Floods and Early River Transportation
The smallest of Iowa’s counties, Louisa County is nonetheless distinctive. Its early historian Arthur Springer claims Jacques Marquette and Louis Joliet first encountered native people of the Mississippi River basin on the west bank of the river in 1673 at a site now part of Louisa County. Whether or not this cordial meeting between the Frenchmen and members of the Illinois was indeed at this site, Louisa County’s river geography in itself makes it an important territory both before and after the seventeenth-century contact between Europeans and Native Americans.
With the Iowa and Cedar Rivers’ confluence at Columbus Junction and the Mississippi River at the county’s eastern border, the territory has had plenty of experience with the advantages and challenges of living with rivers. It’s not surprising that early white settlers in 1836 rushed to take or buy land on the Mississippi’s west bank from the Sac and Fox (Sauk and Meskwaki) before a treaty was negotiated with the native leadership. It’s not surprising that the agreed upon Keokuk’s reserve extended from either side of the Iowa River where Keokuk’s people could expect to continue their enjoyment of that valuable riverine landscape. Their enjoyment was short-lived, as settlers in the territory soon recognized the value of the Iowa River as much as the Mississippi.
In June of 1841 the “Ripple,” a steamboat, ascended the Iowa from Louisa County as far as Iowa City. Its pilot bragged that he had navigated the “Iowa fork,” apparently the confluence with the Cedar River. In the 1840s and 1850s considerable steamboat traffic transported goods and people up and down the Iowa and Cedar Rivers.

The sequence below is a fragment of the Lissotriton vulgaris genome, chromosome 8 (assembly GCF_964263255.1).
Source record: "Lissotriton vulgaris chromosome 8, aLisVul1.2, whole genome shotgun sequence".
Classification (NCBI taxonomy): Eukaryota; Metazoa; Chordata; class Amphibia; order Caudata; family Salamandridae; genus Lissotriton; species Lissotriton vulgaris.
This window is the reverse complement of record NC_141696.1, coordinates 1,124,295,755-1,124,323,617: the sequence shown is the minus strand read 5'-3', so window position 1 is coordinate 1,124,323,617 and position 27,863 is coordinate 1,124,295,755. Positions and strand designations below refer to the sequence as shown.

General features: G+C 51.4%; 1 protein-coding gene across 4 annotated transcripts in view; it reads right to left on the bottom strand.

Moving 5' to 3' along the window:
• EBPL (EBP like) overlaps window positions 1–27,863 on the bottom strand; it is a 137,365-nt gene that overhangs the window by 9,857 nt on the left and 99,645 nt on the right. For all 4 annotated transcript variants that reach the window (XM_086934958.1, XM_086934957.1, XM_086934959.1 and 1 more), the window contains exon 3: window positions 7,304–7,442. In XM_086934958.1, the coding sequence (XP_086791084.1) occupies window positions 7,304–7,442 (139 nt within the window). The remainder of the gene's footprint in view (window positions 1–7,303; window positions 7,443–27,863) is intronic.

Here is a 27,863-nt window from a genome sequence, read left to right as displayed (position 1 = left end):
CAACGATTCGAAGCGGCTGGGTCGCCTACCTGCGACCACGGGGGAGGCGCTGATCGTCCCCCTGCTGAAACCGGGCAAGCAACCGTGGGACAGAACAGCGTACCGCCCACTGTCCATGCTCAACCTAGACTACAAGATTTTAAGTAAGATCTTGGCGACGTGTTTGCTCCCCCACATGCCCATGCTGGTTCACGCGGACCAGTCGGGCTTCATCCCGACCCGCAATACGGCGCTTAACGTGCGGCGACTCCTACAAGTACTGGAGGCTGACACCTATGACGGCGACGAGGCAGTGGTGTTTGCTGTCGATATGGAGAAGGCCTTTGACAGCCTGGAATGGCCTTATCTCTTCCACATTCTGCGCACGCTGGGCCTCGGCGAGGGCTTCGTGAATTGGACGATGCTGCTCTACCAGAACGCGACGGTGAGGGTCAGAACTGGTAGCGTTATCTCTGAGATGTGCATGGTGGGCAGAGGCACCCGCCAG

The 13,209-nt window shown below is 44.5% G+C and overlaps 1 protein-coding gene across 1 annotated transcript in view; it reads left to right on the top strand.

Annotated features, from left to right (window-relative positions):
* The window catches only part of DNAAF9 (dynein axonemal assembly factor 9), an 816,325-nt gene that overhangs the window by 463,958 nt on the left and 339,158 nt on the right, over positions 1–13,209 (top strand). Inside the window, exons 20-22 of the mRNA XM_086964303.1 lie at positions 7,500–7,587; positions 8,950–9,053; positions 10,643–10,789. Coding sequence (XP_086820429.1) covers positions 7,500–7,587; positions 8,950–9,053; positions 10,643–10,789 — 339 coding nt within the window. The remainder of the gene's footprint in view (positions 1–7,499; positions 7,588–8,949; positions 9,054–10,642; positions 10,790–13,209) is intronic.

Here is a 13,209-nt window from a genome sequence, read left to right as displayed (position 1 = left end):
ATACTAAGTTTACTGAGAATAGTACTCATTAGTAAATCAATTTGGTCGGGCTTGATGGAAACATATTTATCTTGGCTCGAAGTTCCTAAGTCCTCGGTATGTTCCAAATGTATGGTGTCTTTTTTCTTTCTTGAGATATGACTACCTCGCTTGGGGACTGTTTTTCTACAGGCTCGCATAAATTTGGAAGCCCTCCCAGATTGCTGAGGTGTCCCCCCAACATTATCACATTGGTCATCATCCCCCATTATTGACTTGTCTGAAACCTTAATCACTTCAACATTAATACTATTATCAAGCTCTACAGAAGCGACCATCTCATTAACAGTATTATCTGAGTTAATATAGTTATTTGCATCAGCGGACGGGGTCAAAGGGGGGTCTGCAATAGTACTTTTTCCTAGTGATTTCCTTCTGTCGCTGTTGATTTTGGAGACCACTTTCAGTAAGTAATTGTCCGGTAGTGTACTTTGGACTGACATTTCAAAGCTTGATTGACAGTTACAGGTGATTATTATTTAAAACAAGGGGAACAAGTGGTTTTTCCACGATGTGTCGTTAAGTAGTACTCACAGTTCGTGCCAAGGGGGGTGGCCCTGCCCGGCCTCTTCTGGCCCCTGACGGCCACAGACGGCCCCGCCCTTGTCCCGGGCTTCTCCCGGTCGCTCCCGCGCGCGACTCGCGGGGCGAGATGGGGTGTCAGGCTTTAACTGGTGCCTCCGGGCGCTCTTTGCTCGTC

As Mark Twain’s Life on the Mississippi attests, river transportation can be dangerous, and this was true on the Iowa as it was on the Mississippi. On May 8, 1945 the “Iola” was eight or nine miles south of Iowa City when it hit a submerged log. Several timbers of the boat were broken and several planks shattered, causing the steamboat to sink. The thirteen people aboard shifted all the cargo on the Iola and managed to refloat her. But, by the next day, the boat was sinking irrevocably. The cargo had to be removed and placed on the riverbanks. No injuries or fatalities were reported.
In early June 1851, the year of unprecedented flooding, the Iowa River reached the highest point known to-date. About this time the “Uncle Toby” took both freight and vacationing Wapellonians upriver to Iowa City. In Iowa’s early days high water of rivers and creeks seemed to draw pleasure-seekers onto the water rather than driving them away. The Wapellonians apparently survived this trip whether or not they recognized the dangers of their journey. The Iowa River was again almost as high in 1862.
In the 1860s the assumptions about transportation and the river changed. The transcontinental railroad had linked east and west, and a number of railroad bridges had been built across the Iowa and Cedar Rivers. People were said to have wanted wagon bridges as well. On April 10, 1868, following a similar resolution in the Iowa Senate, US Congressman Loughridge of Iowa introduced a bill in the House of Representatives declaring the Iowa river not navigable above Wapello. In Iowa, Louisa County’s Senator, Dr. James M. Robertson, supported the measure. Senator Fairall of Iowa City opposed it. He wanted to substitute Iowa City in place of Wapello. Senator Fairall lost. Both Iowa and the US Congress declared the Iowa River north of Wapello not navigable and not a public highway. Bridges across the river were allowed. Throughout the 1860s and into the 1890s, steamboats continued to run between Wapello and Burlington. Then in 1894 a passage was inserted into a federal river and harbor bill declaring the Iowa River not navigable between Toolsboro and Wapello in Louisa County. Again, bridges and dams across it were permitted.
Source: SHSI: Arthur Springer, History of Louis County, Iowa from its Earliest Settlement to 1912, Chicago, 1912.